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Posted September 9, 2014

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Engaging the School Community to Decrease Truancy

Ventana Ranch uses a comprehensive approach.

Janitor Juan Alarcon, Counselor Erin Day-Chesley, Principal Vernadette Chavez and Assistant Principal Ja Donahoe

At Ventana Ranch Elementary School decreasing truancy and chronic absenteeism is everyone’s business.

“No one is left untouched…everyone is utilized,” Principal Vernadette Chavez said of truancy prevention.

Go here to get resources for addressing truancy.

Last year when a third grade boy was regularly absent, it was Juan Alarcon, the school janitor, who stepped up. Alarcon, who moonlights as a boxing coach, set the expectation that participation in boxing required good attendance. The student’s involvement resulted in a decrease in truancy, and having another caring adult in the student’s life further decreased additional risk factors, such as dropping out.

“If we hadn’t done something in elementary school, by high school this student would not be there,” Chavez said.

Creating a caring and accountable community at Ventana Ranch starts at the top. On any given day staff can see Chavez greeting children when they arrive at school and reminding them school is where they belong. She expects them to succeed and formally recognizes student improvements in four areas: academic and behavioral success, being on-task, being responsible, and being respectful.  

Ventana Ranch’s proactive approach to truancy consists of recording positive student behaviors on SOAR cards, which translate into recognition and prizes. Assistant Principal Ja Donahoe says these incentives help extrinsically and intrinsically: extrinsically, they help jump-start focus for students and staff and intrinsically give students a deeper sense of belonging.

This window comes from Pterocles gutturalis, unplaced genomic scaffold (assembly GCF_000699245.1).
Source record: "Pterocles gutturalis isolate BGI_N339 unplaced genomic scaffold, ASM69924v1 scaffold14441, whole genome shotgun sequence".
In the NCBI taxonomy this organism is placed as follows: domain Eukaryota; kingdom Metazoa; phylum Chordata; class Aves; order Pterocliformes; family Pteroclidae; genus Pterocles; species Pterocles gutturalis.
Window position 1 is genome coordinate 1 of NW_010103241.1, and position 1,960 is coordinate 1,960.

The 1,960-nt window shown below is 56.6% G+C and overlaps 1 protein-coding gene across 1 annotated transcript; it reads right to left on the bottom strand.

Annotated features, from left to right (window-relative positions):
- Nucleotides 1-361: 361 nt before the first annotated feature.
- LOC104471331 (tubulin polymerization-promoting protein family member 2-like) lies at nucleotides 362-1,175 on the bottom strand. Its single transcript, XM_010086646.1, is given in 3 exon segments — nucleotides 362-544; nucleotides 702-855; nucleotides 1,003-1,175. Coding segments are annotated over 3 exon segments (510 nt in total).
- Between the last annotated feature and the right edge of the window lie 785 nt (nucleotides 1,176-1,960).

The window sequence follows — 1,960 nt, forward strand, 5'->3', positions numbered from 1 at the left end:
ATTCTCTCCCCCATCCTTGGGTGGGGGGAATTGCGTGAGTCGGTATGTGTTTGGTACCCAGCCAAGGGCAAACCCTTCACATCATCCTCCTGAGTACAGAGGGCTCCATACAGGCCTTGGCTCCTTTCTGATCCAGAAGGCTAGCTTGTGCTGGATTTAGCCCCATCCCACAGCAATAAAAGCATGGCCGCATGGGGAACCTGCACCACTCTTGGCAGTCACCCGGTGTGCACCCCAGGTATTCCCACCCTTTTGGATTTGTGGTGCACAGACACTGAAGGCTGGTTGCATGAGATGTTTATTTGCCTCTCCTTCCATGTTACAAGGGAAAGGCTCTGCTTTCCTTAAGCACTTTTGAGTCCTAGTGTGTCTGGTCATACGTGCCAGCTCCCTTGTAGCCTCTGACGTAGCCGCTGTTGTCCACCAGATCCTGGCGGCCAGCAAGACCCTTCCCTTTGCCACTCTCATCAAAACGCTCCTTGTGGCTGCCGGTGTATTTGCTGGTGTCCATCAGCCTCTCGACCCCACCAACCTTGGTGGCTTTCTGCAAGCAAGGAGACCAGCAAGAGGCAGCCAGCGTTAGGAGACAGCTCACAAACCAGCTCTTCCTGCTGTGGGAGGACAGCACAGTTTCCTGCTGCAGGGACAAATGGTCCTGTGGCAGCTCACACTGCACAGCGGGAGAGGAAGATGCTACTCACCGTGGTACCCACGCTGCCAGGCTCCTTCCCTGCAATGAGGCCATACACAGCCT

The proactive approach extends to families and the surrounding community by challenging the notion that a stomachache warrants an excused absence. Instead, family members are encouraged to drop students off, allow staff to walk their children to class, and tell them, "Your friends and teacher are expecting you." Often the stomachache goes away

Announcements over the loud speaker, interactions on the playground, and saying "Goodbye, see you tomorrow" at the end of the day are other examples of how messages of belonging and accountability are part of the everyday routine. 

In addition to the proactive measures, Erin Day-Chelsey, school counselor, has conducted more than 400 truancy interventions with 230 families last year, helping Ventana Ranch achieve the largest point gain of any elementary school in the PED grading system, moving from a D to a B. This improvement is reflected in Day-Chesley’s comprehensive system for tracking attendance data, which shows a dramatic decrease in both excused and unexcused absences. 

But teachers, not a data system, are Day-Chesley’s first points of contact. Often, teachers have already made a call home before she intervenes at three unexcused absences or excessive excused absences.

When interventions do become necessary, they are carried out with care and direct families to resources in their community.  For instance, if a student has missed numerous days for an illness and has not seen a doctor, families are given a list of health care providers. Staff will ask what they can do to help and remind parents their child’s education is important to families and educators alike.

The communication with families over absences has also aided in instruction. In a case where a highly reserved student missed school, it was discovered it was for a tribal ceremonial dance.

The absence was recorded as excused, and the family was invited to share the meaning of the dance with the rest of the class, where they arrived in full regalia. The student, initially too shy to speak up, was outspoken and full of confidence as she shared her history and culture with her class.

This proactive, inquisitive and caring approach to addressing truancy extends to the larger community- and it goes both ways.

We are not an island over here,” Chavez said to the Ventana Ranch Neighborhood Association.  “This is your school. Come over and visit. We need your support. We need your help.” 

 

 

 

 

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